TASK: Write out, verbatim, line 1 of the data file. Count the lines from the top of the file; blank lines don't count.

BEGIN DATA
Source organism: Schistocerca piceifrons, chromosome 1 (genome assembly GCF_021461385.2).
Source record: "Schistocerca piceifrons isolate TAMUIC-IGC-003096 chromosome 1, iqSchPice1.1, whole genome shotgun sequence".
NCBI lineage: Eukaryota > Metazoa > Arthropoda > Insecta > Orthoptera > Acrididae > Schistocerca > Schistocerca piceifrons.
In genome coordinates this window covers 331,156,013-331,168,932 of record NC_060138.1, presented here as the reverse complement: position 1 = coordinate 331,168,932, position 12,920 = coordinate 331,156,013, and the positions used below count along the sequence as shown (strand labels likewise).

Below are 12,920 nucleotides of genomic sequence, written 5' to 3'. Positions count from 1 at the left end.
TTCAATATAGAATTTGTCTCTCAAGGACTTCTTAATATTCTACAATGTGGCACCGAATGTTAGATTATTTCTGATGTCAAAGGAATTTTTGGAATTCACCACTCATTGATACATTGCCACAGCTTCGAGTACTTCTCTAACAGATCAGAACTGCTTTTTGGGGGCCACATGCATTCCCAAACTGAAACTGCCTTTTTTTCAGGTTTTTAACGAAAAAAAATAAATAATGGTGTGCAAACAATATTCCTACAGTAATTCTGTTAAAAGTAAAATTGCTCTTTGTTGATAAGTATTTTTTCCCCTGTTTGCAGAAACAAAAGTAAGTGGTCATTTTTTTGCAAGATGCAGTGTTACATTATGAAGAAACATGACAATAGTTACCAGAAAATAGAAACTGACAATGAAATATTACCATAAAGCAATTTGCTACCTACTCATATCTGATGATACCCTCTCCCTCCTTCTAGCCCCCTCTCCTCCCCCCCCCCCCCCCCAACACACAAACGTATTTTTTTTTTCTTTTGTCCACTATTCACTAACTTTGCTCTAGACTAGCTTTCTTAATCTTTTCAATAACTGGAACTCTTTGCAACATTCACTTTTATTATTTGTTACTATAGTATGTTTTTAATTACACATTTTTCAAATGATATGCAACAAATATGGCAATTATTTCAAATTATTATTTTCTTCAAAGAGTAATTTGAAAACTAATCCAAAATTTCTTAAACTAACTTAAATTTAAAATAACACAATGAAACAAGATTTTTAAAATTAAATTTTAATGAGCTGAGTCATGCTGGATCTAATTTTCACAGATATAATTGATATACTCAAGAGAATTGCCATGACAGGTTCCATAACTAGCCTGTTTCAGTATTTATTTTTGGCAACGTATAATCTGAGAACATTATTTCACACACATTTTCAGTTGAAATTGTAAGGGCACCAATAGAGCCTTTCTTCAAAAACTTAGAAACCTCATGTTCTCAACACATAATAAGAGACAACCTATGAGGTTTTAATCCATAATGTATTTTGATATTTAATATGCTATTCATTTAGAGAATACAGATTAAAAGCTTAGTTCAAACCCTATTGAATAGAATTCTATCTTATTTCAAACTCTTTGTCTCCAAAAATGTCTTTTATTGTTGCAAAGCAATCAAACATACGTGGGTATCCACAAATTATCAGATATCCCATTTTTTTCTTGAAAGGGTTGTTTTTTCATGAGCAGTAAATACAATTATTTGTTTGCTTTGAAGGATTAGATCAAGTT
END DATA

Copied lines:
Source organism: Schistocerca piceifrons, chromosome 1 (genome assembly GCF_021461385.2).